Since the Loterie ran only another yearand-a-half after my wretched little book was published, this was a record of almost all of its history. Clearly there was grist here for a statistical mill, but what to do about it? I wanted to look first into the fairness of the Loterie. After all, statistical procedures for testing uniformity were only developed in the twentieth century—what would they uncover when applied to these old data? But the old typeface did not permit optical character recognition, and I was slowed by the size of the project. Slowed, that is, until one day four years later, when a bright young College student came to see me and asked if I had any project to suggest for her senior year. With her help, and much careful proofreading, all 6,606 draws were put into computer-readable form and subjected to analysis
Table 2 shows one result of this—the distribution of the 33,030 numbers drawn (5 in each of 6,606 drawings, or 5 x 6,606 = 33,030), and it shows that there was a fairly even distribution of the numbers among the 90 possible. But in the science of statistics “fairly even” is not enough—is the spike at number 26 too high? Is that at 87 too low? Subjecting these data to a test is not a standard statistical procedure, because the fact that the five numbers in a draw are chosen without replacement makes the usual chi-square test inappropriate, and I know of no earlier discussion of this than that by my Chicago colleague, Peter McCullagh. By the test he provides, these data pass with flying colors. The visual appearance of evenness is not misleading.
Can we then conclude from this that the Loterie was fair? No. An even distribution does not rule out the possibility the numbers tended to clump, as would be the case if they were insufficiently mixed and as apparently happened with the American Military Draft Lottery in 1970. Technically we would want to verify that all possible combinations of two, three, four, and five numbers appear in the right proportions. But there are nearly 44 million possibilities and only 6,606 draws; the same approach doesn’t work there. A similar chart for combinations of five would be too sparse— 44 million spikes, mostly of height zero.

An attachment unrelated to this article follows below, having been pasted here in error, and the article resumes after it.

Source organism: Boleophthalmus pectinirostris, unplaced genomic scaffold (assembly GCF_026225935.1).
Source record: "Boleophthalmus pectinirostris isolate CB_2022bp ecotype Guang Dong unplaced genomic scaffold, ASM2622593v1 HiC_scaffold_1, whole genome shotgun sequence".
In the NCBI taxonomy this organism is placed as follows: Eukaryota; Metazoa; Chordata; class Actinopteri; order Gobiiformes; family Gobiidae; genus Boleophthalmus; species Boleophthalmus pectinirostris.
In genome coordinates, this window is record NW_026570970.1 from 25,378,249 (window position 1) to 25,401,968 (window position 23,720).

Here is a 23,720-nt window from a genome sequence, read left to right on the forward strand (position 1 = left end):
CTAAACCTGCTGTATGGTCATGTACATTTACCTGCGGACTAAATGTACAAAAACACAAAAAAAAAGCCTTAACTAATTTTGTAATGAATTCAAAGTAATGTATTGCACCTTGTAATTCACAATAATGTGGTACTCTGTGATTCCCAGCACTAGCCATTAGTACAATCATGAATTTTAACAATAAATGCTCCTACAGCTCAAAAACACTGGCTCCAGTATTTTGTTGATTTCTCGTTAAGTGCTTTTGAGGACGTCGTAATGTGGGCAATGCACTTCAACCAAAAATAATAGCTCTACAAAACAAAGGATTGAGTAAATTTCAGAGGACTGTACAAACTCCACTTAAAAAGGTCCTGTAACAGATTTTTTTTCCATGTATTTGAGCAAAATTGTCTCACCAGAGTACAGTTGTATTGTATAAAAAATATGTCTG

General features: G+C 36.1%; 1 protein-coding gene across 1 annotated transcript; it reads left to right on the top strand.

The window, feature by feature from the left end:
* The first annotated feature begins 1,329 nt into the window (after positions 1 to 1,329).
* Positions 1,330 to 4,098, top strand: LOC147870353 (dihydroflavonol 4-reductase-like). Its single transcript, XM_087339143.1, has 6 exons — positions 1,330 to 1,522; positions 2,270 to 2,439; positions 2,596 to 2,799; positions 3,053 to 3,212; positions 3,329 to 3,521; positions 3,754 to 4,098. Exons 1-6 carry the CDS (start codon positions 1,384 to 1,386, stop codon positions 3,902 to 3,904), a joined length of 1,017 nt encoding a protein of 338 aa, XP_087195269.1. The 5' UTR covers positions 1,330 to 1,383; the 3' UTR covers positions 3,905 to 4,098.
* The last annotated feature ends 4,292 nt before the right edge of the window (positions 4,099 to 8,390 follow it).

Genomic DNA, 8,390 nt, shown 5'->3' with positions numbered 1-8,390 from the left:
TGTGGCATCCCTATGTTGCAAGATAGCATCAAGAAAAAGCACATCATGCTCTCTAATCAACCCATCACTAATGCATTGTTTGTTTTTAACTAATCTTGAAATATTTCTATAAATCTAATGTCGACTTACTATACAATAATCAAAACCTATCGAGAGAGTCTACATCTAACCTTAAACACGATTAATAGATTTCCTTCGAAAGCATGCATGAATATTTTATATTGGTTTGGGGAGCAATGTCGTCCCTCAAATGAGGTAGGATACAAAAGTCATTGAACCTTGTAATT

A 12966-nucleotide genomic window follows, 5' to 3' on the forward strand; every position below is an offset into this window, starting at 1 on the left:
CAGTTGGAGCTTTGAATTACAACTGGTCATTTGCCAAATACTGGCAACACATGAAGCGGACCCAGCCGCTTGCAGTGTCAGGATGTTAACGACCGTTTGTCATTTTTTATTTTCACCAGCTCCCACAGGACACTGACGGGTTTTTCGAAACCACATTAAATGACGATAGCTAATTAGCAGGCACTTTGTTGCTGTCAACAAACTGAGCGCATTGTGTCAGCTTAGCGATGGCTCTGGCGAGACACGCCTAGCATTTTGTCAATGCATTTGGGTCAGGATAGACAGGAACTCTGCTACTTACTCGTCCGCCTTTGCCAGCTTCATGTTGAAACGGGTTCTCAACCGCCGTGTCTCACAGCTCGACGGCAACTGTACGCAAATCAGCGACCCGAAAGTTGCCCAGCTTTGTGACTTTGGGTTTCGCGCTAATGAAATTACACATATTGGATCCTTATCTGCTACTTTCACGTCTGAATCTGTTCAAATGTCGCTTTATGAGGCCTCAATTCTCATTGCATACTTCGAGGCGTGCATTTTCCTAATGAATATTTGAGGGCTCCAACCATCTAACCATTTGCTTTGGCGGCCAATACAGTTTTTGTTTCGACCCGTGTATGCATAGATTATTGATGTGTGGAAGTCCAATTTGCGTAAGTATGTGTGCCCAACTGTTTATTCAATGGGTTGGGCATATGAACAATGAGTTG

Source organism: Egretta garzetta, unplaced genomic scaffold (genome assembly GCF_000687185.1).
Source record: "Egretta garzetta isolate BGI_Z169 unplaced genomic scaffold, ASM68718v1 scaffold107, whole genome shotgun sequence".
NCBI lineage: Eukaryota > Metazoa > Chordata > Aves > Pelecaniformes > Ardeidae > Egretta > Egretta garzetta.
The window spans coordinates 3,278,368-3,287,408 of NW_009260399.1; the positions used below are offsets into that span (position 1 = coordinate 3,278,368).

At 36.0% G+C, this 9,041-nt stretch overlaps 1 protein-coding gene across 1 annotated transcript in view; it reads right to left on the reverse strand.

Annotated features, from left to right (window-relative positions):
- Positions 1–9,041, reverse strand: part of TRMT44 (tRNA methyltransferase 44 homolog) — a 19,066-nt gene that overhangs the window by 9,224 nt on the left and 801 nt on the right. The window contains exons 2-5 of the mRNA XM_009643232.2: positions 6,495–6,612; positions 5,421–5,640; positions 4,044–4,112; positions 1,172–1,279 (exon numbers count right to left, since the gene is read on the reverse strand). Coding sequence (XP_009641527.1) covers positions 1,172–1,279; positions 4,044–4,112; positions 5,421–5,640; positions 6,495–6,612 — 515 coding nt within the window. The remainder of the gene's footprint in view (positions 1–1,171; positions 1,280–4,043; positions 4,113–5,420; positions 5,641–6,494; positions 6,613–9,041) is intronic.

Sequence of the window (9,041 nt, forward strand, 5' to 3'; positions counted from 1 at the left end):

One approach that does work has a close relationship to what the probabilists call the Birthday Problem. It is usually put this way: How many randomly selected people must you assemble in a room before the chance is at least one-half that at least two of them share the same birthday? The standard answer is 23, and most people consider this surprisingly small. Since 23 is also a usual size for a high school or college math class, it is tempting to demonstrate the problem on the class. And when instructors try this in class, it is their turn to be surprised: Usually (or at least with a frequency well over half), they find duplicate birthdays! What is the explanation? Well, the calculation of the number 23 is based upon an assumption that all 365 birthdays occur with equal frequency. But not only are there seasonal variations, there is also a weekend effect. Obstetricians avoid delivering on weekends and major holidays, and most school classes consist of people of the same age, all born in years with the same weekends! The net effect is to make birthdays unequally frequent and to make it much more likely that there will be a duplication in a class of 23, more like a 70 percent chance. Just so, with the Loterie we can look to see how many times different draws on different days produced the same five numbers, possibly in a different order, or how many times they produced results with four numbers in agreement. The data also pass this test with flying colors—there were 233 pairs agreeing in four numbers, and there was just one pair of draws in agreement in five numbers; both are in line with expectations from a fair draw. The data pass several other tests as well, such as looking for serial dependence or for bias in regional Loterie drawings. The conclusion is that I can pronounce the Loterie fair— remarkably fair, in fact. And there are two significant consequences of this conclusion.